Friday, May 28, 2010

New Inspiration For Research

I just recently finished reading the book Well-Behaved Women Seldom Make History by Laurel Thatcher Ulrich. Although it is intended primarily to promote women’s history, the book contains an important idea for all historians, particularly Genealogists and Family Historians. The point being that we need to search every avenue for clues and evidence of all history, we can’t simply accept the published and written records.

Dr. Ulrich makes the point that in Women’s History there is a serious shortage of records and evidence of the lives of everyday women. Unless a woman made news, most often through some type of “mis-behavior,” the records are sparse. In Family History and Genealogy, this is true for our female ancestors, but also many of our male ancestors as well. The result being that many of our ancestors, particularly the ones that didn't make the news, are quickly forgotten and overlooked. As Family Historians we need to willingly explore every avenue of research and information. Sometimes, we need to think outside of the strict areas of research and be willing to explore unusual records and evidence for the existence of our ancestors.

Well-Behaved Women has ignited new enthusiasm for my own research. I have several ancestors who have completely disappeared. I am determined now to think of new avenues of research. I hope to explore maps, legal documents, newspapers and other materials with a fresh outlook to find new clues about my ancestors and their lives.

Thanks to Dr. Ulrich’s book I have a new source of inspiration to push my research along.

Monday, May 24, 2010

Nampa Depot Restoration Project

I don't have much information, but any news about preservation or restoration of railroad depots is exciting. Although Nampa, Idaho, may seem to be the backwoods, I can attest that this building is absolutely spectacular and well worth saving. On a personal family history note, this is exciting because Dad worked out of the depot for many years with the Union Pacific Railroad.

Read more at:

And thanks to Mary Bennet for bringing this to my attention.

Friday, May 21, 2010

Check Out The Blog From Archivist of the United States

Some interesting blogs have come to my attention recently; one that is particularly intriguing is the blog from the Archivist of the United States, Dr. David Ferriero. In the past few posts he is giving more and more attention to the use of technology in Archival work, and by extension research capabilities.

As he is exploring new technologies and capabilities to make information more readily available, the opportunities seem endless! Although he is writing about big picture issues, such as transparency in operations, and enhancing technology for improved access, his enthusiasm is infectious. He hasn’t yet mentioned the nitty-gritty details for providing transparency, such as the costs for scanning and digitizing the millions of documents in the National Archives. But exploring the possibilities is a good first step in enhancing access for NARA documents.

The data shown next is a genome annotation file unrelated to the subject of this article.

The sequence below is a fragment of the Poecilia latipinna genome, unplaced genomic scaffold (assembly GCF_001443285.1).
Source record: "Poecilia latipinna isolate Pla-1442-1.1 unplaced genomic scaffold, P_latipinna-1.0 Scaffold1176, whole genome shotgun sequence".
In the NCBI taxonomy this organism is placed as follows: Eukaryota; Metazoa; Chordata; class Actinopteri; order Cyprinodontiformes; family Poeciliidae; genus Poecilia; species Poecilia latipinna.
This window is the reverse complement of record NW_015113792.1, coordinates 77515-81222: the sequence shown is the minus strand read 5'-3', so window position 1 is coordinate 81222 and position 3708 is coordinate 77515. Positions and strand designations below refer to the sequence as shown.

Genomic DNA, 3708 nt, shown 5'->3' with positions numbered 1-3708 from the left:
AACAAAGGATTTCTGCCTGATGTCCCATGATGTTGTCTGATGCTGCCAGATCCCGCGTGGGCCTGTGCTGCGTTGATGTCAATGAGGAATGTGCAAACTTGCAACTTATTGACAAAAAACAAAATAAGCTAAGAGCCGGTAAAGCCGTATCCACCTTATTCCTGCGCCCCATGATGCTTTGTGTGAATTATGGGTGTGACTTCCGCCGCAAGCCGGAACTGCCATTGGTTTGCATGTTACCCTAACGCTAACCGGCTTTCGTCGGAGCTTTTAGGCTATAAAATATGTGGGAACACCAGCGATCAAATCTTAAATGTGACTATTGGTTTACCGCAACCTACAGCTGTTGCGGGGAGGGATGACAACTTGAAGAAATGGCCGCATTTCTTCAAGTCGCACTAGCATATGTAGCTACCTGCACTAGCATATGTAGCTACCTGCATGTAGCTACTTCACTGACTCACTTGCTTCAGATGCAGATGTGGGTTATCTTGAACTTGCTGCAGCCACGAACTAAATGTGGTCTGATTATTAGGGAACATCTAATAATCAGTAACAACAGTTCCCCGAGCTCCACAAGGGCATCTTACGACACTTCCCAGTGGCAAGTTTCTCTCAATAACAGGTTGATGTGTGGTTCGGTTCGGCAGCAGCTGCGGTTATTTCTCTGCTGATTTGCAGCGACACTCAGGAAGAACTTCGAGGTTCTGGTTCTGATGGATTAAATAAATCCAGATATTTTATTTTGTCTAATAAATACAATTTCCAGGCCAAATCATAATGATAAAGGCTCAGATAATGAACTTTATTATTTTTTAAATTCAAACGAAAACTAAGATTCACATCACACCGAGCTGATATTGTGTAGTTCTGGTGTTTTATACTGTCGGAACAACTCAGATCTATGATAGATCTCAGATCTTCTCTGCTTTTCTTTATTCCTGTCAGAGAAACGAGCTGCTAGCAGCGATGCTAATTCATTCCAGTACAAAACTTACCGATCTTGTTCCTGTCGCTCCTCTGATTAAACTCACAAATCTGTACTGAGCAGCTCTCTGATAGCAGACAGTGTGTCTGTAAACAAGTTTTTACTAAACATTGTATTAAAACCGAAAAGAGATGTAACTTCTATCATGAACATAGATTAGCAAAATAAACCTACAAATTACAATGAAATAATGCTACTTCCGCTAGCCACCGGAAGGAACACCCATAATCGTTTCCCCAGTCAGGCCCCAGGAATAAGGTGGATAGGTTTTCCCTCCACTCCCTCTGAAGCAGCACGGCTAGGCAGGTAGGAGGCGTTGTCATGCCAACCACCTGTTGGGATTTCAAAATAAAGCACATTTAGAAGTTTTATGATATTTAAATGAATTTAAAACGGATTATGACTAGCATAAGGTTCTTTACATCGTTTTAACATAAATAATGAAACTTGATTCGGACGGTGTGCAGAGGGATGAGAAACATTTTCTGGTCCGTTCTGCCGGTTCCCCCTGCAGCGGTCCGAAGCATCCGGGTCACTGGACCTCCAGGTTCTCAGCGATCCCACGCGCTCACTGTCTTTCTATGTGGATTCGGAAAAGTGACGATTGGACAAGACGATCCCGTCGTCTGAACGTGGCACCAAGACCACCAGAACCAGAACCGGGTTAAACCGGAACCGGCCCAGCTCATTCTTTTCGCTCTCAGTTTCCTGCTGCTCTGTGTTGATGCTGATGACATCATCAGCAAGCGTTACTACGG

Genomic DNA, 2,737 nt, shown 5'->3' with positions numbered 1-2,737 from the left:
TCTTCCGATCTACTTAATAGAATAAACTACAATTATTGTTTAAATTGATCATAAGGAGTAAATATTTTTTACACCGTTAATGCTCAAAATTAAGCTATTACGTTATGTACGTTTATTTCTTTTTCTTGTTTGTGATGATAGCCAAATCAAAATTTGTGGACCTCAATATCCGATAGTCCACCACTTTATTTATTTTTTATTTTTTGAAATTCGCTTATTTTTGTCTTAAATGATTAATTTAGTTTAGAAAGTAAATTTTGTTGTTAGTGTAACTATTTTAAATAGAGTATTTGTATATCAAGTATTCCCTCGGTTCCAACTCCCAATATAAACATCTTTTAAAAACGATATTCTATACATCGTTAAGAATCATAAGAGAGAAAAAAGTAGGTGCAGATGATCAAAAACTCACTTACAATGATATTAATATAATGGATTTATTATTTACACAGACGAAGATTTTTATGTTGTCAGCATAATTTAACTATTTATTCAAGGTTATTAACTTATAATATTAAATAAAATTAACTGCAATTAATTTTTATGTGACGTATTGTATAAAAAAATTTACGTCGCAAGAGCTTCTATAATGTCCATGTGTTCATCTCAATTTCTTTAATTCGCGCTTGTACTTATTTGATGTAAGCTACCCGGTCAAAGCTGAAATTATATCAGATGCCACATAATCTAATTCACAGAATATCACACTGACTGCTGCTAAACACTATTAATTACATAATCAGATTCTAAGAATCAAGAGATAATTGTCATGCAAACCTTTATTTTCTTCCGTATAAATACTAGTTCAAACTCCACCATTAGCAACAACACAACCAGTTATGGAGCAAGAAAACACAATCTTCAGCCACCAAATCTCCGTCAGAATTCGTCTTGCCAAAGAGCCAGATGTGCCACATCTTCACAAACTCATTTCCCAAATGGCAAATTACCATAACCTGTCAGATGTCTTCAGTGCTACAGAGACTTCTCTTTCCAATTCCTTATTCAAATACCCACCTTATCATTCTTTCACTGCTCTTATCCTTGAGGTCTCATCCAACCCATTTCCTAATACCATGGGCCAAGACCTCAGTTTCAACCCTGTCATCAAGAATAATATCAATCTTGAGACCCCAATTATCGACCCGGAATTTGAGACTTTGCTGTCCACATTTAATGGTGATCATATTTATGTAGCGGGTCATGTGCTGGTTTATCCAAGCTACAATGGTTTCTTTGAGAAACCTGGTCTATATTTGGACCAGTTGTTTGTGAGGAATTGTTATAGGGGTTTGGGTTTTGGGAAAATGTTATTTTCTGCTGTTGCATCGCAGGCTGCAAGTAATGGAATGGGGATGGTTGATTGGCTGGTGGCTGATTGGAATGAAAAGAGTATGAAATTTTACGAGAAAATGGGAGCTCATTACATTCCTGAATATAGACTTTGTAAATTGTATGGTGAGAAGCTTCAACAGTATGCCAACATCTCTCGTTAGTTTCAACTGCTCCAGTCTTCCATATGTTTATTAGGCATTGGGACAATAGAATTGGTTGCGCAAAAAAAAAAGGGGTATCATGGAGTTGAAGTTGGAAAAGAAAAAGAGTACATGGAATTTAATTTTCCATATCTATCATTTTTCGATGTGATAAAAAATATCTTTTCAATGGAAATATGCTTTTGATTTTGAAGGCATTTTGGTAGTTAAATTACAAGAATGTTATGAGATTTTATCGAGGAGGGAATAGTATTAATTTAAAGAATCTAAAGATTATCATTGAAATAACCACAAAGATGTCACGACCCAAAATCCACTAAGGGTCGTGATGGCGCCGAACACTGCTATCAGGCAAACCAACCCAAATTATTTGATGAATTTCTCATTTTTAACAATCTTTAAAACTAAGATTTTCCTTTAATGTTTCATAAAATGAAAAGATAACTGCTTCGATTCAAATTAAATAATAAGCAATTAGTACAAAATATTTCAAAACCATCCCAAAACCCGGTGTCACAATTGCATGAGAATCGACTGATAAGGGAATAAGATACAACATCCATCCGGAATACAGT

His blog at: is certainly worth looking at.

Thursday, May 20, 2010

Found: 1780s Census

Although it contains limited information, a census taken in the mid 1780's has been found in the papers of John Kean at Kean University in New Jersey. For the most part, the census is simply a total of residents of states, but it also breaks down number of blacks and native americans within each state.

This is interesting information and reinforces the basic idea that we have to continue to search for new resources for research.

Read more at the New York Times pages at:

And thanks to Dick Eastman and Eastman's Online Genealogy Newsletter for bringing this to my attention.

Saturday, May 15, 2010

Revolutionary War Resource

I have been introduced to a very interesting webpage, useful to anyone researching revolutionary war service in the South.

This is a very interesting site that provides transcriptions of pension records and applications from Veterans of the Revolution. This is a very exciting place to visit. This opens up all kinds of access for researchers looking to explore the war in the South.

And, special thanks to Jim Trayler for introducing me to this page.

Thursday, May 13, 2010

Sharing Information Is The Most Basic of Research Tools

Just the other night I had the opportunity to speak to a group of historians, genealogists, and family historians in a meeting of a local chapter of the Sons of the American Revolution. It was a fine meeting. We had the opportunity to talk about different resources for research in North Georgia and share “war stories” about our research time.

After the meeting, as I driving home, it occurred to me that I had participated in one of the most essential of all aspects of family history research. Sharing our information and trading details and research techniques provides an opportunity for camaraderie. In addition it provides specifics about our own research challenges and that way enhance our skills and capabilities. Exchanging ideas makes us all better researchers.

Talking about my own research is one of the most difficult challenges I personally face. I was raised in a family that emphasized modesty, “you never blow your own horn.” People who know me may doubt this, but because of my upbringing, talking about myself and my work is something I have had to consciously struggle to become comfortable with. But, this is something we all need to do to become better researchers and genealogists. We need to share our information and become willing to talk about our research, our achievements, and our failures. Striving for this will make us all better family historians.